Thursday, June 10, 2010

Second Life: New Directions?

In my early morning TechCrunch scan I learned that Linden Lab Lays Off 30 Percent Of Staff. This is already on the main Second Life blogs:

Gwyneth Llewelyn: [Reset] and do a 180ยบ turn
New World Notes: Looking into Linden Lab Layoff Rumors -- UPDATE: Confirmed, 30% Lindens Being Laid Off, Restructured Team to Develop Web-Based Second Life Viewer -- UPDATE 2: My Take on What This Means for SL's Future -- UPDATE 3: Babbage & Other Beloved Lindens Let Go
Official SL blog: A Restructuring For Linden Lab

Of course I am saddened by seeing so many brilliant and creative people go, but I am sure they will soon find other interesting and rewarding things to do.

Concerning the implications for the future of Second Life, I see two important developments:

1) The move reflects a new strategy for Linden Lab, says the company, which aims make its virtual world more browser based, eliminating the need to download any software.

Most articles agree that the SL Web Viewer could be based on Unity3D, which, in my opinion, would be a great choice. See for example the Unity3D based Moondus technology developed by my good friend Bruno Cerboni and his team. Gwyn says "The average user wants to spend 3 minutes registering for an account and expects everything to be immediately obvious after they log in", and I couldn't agree more. Second Life needs to become much easier to use in order to attract and retain casual users, and a web client will at least simplify the installation (The Unity3D plugin auto-installs, and Unity3D support could become a native feature of at least Chrome). Of course running in a browser does not by itself make using SL easier. I think the 2.0 viewer is easier for casual visitors, and I see it as a first step toward the development of what I like to call onion interfaces: a first interface layer designed in such a way as to be extremely easy to use for newcomers, and more layers with more advanced options hidden inside.

2) Linden Lab... let the enterprise group go, which creates a customized version of the virtual world that sits behind a firewall.

To this Gwin adds that Second Life is "focusing again on the consumer market", which seems a solid and pragmatic choice. I had hoped the launch of SL Enterprise a few months ago would start a renaissance of SL as a business collaboration and e-learning platform, but feared that it was too-little-too-late. Too little because other platforms like Teleplace address corporate and professional needs much better (See my article on Telepresence Education for a Smarter World for more thoughts on business and e-learning applications of VR worlds), and too late because, as Gwyn says (disagreeing), "the bad image of SL as a sex-only VW is too strong... The harm is done and LL cannot fix it."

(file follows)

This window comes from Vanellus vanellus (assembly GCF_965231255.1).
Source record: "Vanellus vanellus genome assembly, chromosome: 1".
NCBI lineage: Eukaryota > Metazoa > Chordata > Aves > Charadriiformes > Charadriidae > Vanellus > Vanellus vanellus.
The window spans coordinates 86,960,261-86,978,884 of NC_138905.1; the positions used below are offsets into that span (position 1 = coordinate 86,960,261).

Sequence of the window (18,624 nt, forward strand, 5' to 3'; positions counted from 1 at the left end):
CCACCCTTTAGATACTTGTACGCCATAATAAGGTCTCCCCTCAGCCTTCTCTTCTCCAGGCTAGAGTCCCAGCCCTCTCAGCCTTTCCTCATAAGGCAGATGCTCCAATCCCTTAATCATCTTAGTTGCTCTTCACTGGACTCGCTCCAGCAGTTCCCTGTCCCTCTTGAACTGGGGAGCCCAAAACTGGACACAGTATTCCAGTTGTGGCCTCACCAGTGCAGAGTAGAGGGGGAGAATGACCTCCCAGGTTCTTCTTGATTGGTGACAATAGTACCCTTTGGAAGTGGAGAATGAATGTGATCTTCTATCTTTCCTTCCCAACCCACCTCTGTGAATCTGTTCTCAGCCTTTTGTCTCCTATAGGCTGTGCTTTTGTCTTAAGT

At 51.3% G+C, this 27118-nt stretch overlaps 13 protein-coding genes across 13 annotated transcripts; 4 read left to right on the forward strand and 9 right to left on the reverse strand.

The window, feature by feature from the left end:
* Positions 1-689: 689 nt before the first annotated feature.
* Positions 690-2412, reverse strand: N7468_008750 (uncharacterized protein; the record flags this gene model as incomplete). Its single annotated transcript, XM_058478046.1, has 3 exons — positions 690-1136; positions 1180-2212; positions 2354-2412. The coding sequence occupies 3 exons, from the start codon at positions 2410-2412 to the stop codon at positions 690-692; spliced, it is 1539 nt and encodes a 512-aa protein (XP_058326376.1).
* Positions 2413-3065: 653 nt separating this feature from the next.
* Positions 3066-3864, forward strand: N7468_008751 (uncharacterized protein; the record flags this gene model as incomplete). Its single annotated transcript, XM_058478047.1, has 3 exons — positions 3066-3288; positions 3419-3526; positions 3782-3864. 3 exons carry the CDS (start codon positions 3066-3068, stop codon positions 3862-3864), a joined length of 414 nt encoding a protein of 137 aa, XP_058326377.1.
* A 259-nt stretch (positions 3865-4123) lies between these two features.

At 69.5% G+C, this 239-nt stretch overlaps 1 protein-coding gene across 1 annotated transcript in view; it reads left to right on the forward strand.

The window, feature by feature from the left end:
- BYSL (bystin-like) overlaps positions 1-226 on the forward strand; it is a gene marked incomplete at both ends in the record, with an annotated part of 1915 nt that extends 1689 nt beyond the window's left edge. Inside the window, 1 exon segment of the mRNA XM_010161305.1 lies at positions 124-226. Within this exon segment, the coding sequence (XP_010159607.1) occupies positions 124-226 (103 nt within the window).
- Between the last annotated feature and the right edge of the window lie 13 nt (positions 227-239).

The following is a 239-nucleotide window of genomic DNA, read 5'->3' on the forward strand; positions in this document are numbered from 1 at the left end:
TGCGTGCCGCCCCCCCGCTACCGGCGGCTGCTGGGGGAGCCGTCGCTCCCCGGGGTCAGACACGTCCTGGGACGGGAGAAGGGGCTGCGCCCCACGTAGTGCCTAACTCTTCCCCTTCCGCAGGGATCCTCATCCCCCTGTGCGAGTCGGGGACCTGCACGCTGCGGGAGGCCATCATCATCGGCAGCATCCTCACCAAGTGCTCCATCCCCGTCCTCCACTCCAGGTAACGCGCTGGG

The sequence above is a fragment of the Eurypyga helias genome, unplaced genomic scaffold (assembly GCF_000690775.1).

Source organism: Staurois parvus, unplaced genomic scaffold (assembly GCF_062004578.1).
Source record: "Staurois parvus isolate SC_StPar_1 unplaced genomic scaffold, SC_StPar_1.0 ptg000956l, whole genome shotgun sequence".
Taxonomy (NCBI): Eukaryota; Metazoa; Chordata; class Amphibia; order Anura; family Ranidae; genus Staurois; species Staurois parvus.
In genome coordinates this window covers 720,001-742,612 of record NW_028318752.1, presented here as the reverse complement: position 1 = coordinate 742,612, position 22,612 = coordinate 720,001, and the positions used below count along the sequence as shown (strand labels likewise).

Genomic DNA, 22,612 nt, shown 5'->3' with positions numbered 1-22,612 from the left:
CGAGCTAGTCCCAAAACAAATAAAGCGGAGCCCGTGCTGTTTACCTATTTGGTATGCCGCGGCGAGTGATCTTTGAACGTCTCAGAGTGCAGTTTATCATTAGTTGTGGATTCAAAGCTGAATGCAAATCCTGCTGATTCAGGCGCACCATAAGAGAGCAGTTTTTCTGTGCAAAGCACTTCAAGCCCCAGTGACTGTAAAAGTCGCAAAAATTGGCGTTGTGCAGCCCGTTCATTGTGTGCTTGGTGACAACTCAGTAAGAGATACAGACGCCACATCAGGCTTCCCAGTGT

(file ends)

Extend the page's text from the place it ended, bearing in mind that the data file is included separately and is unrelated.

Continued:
So I think re-focusing SL on the consumer market, and acknowledging that it will never appeal to the more conservative "dinosaurs" in the corporate and educational sectors, make a lot of sense. But this does not mean the smarter professionals, corporations and universities should abandon SL: on the contrary, SL will remain a wonderful creative lab for the more dynamic and creative adventurers, and an enabling platform for many real advances to be made.

It is an important trend that the smarter organizations use IT platform and tools developed for consumers, because they just work better than legacy corporate IT systems. Google Apps is the best example: the integrated business versions of Gmail, Google Docs, Voice, Video and other Google Apps in-the-cloud, initially developed for the consumer market, are so much better and cheaper than equivalent "professional" tools that I expect an exponential adoption, first by the leaner and smarter entities, and then by all the others. And once all collaborative Google Apps integrate multiuser videoconferencing, which seems to be appearing on the horizon, the Google cloud will probably become the standard online collaboration tool used by organizations of any nature and size.

In my post Simple videoconferencing in Second Life I have suggested some ways to integrate Google Apps as a standard videoconferencing and collaboration suite for closed groups in SL. Also, a Web based Unity3D viewer would permit integrating SL as VR part of an Intranet running on Google Apps. I definitely recommend these relatively simple developments which, I believe, would make the consumer-oriented SL much more suitable for professional collaboration as well.